Another neat feature is the rotating lens, which can spin through 300 degrees. This effectively allows you to mount the camera in any orientation and still have the video come out in the correct visual format. It’s worth pointing out here that the lens’ default position, when all sides are flush to the camera’s body, is oriented for when the camera is stood on its side instead of mounted with the screw on its base. This means you’ll need to remember to rotate the lens when the camera is mounted on top of something, such as a fuel tank, or a helmet.

We tested the Ghost-S over a four-week period in a variety of conditions, including a nine-hour round trip to Bristol, and we’re impressed. It feels secure when mounted, and its sleek, aerodynamic profile helps reduce any vertical camera wobble.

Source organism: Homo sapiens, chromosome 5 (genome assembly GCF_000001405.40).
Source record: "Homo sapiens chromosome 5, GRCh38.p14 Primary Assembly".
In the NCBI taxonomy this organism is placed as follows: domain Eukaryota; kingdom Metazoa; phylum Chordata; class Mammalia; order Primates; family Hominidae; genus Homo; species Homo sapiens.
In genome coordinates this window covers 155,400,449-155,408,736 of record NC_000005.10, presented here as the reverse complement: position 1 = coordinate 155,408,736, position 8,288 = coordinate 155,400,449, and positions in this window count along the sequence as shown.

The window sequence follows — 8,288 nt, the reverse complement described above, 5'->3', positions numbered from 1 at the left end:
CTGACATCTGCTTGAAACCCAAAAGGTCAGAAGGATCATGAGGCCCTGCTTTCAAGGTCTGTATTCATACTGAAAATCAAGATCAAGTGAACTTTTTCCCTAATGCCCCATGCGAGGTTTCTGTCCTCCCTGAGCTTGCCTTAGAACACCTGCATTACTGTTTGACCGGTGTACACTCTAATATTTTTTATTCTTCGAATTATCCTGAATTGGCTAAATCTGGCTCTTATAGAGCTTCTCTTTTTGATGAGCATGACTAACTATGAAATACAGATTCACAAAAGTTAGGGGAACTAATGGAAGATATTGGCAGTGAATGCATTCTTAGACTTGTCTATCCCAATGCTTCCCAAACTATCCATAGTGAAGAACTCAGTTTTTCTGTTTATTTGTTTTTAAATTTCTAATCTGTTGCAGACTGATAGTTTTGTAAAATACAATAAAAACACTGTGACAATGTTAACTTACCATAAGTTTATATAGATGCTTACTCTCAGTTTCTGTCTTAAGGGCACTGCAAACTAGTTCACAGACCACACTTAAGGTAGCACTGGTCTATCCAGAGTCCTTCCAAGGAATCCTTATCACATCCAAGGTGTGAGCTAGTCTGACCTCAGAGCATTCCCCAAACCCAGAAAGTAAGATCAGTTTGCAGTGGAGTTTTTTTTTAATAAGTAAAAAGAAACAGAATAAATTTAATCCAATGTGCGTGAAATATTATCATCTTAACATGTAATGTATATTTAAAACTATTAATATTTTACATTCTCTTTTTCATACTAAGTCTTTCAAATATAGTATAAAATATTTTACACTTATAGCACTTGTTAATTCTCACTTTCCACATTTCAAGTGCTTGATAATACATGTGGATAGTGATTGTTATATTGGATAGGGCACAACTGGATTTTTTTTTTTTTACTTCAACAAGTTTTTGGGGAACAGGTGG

It will record for around three hours, and the footage is pin sharp, capturing beautifully rich colours and a high level of detail in the background, even at high speeds.

The camera’s apps are available for iOS and Android, and make the camera even easier to use. The apps allow you to adjust settings such as field of view, exposure and frame rate as well as triggering recording. The app also provides a live view of the camera’s sensor, and the camera’s Bluetooth capability mean it’s possible to copy photos and videos to your smartphone.

Yes, it’s more expensive than the already excellent Drift Stealth 2, but you’re paying for added functionality. That large screen is really useful for setting-up and previewing footage, and there is a greater choice of video recording modes.